TACKLING crime remains the top priority for the Royal Bahamas Police Force this year, according to their 2012 manifesto released last night.
While the new mandate is admittedly similar to last year's plan, two new priorities have been added: Enforcing the rules of the road; and professionalizing service.
The plan has retained many of the 2011 initiatives and also represents feedback from police officers and the wider public, according to the Commissioner's foreword.
A key 2011 initiative that will be upheld is "Operation Rapid Strike", which led to the recovery of 541 illegal weapons and 11,880 rounds of illegal ammunition.
Commissioner of Police Greenslade is expected to present the plan today, along with an overview of last year's crime statistics and successes. However, the plan was made accessible from the RBPF's website last night.
Among the objectives listed under the first priority, "Tackling Crime", was the mandate to increase the number of officers assigned to specialised crime units. The objective was second to the recruitment and deployment of "frontline" police officers. The force also plans to increase the strength of the Firearms Tracing and Investigations Unit.
Priority number four, "Enforcing The Rules of The Road", was said to be a response to complaints related to the lawlessness of road users.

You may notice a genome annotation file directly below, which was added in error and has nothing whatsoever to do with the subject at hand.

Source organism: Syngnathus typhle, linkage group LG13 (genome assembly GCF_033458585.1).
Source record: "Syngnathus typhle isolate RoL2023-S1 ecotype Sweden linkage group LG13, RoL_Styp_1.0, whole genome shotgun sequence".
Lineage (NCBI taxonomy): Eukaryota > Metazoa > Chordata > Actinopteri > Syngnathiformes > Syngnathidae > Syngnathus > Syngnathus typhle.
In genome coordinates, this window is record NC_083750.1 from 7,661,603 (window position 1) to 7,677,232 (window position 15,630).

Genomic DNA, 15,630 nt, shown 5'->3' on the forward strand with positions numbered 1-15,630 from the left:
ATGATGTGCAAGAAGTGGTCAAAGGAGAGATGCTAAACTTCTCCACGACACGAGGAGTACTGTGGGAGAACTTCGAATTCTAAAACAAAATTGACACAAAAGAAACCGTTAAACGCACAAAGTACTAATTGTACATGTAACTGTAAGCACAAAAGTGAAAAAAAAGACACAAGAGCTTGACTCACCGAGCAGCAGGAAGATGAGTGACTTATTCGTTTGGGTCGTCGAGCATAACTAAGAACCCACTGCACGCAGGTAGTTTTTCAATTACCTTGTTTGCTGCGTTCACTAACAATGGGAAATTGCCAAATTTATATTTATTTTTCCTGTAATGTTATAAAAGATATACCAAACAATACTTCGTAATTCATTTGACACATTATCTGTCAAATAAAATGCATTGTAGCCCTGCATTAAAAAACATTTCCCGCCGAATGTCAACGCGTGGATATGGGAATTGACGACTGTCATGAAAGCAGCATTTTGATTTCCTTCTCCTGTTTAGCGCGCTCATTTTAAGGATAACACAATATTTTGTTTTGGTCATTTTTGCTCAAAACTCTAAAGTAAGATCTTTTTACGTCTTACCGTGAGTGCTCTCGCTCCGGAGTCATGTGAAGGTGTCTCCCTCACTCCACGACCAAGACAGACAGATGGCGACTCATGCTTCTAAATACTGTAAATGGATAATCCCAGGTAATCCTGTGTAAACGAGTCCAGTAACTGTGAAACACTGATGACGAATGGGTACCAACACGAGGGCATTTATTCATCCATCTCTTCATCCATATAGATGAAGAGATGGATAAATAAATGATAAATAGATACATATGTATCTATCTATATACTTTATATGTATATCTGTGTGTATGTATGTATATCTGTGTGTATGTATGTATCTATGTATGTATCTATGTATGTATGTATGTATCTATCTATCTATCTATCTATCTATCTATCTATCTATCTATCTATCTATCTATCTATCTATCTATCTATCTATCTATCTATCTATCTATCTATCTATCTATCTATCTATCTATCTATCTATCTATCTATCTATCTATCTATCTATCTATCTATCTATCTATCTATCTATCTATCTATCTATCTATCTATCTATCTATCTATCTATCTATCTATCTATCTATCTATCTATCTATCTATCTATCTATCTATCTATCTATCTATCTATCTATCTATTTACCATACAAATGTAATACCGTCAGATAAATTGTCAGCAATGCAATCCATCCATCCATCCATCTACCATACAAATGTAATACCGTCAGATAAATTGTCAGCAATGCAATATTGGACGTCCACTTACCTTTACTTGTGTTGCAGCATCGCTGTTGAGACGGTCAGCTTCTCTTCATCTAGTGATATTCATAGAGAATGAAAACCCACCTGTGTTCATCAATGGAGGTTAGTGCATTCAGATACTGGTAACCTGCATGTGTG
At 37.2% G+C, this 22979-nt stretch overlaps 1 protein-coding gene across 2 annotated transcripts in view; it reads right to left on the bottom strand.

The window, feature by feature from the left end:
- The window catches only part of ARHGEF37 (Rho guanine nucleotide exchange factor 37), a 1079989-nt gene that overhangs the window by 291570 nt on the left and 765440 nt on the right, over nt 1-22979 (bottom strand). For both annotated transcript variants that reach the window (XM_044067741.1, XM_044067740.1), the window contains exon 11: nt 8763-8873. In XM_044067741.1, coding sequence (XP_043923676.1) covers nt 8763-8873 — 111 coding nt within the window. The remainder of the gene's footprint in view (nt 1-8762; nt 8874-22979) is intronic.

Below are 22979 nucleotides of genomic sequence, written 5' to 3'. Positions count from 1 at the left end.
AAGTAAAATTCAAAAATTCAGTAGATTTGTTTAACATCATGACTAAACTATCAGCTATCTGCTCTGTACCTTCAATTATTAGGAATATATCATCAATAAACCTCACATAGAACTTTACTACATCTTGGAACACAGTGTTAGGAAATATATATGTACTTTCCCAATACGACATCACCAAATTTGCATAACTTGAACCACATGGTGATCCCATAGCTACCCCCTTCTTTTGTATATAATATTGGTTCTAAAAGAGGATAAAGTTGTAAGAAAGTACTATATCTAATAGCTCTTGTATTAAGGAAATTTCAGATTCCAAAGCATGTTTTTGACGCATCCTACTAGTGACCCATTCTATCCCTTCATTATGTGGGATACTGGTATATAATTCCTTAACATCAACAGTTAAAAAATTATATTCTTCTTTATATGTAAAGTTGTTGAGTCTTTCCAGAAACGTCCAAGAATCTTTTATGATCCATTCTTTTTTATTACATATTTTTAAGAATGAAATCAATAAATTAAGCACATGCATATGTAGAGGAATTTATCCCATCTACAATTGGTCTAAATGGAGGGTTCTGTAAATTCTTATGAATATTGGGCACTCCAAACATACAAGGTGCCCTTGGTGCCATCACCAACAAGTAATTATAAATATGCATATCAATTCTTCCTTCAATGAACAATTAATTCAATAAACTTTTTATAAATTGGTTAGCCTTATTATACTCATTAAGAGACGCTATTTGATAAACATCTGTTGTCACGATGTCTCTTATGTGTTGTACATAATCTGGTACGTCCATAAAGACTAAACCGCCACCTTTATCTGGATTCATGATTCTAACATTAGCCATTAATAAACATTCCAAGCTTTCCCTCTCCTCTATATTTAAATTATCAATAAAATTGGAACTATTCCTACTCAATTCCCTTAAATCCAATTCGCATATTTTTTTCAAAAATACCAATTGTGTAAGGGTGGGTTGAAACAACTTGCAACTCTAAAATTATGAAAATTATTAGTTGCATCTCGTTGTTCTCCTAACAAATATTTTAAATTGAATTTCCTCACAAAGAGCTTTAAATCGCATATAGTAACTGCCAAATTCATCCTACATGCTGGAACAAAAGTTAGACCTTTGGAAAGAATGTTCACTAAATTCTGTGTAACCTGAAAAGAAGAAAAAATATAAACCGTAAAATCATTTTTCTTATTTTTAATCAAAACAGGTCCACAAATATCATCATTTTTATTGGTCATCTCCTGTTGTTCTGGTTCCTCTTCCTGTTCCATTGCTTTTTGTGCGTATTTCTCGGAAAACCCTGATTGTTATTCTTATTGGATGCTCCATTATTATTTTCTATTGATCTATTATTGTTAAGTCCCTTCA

"We have also noted the blatant disregard for traffic signals, road signs, and traffic laws, and general rules and regulations intended to facilitate road safety," the plan stated.
"Added to this level of lawlessness is an emerging propensity for road rage and disputes arising from a lack of courtesy among road users."
Objectives include targeting unlicensed drivers, underage drivers and consenting vehicle owners, driving under the influence, heavy vehicle operators with unsecured loads, and illegal roadside garages.
Under priority five, "professionalising service", accountability measures will be implemented to ensure compliance with policies and procedures.
"We have heard far too many complaints from members of the public relative to unethical and unprofessional behaviour by police officers," the plan stated. "We understand the untold damage that this can do to the reputation and credibility of the Force. We also understand that this can also severely erode public confidence in the police force."
It added: "Without the confidence and support of the public, members of the Force cannot be effective in the discharge of their duties."
Cosmetic changes to the plan: Priority one has been changed from "reducing serious crimes" to "tackling crime; priority two, "enhancing public safety" to "improving community safety"; priority three, "positive youth engagement" was unchanged; priority four, "enforcing the rules of the road" replaced "protecting our borders", which was moved to priority five; and "professionalising service" is listed as priority six.
The plan can be found at www.royalbahamaspolice.org.
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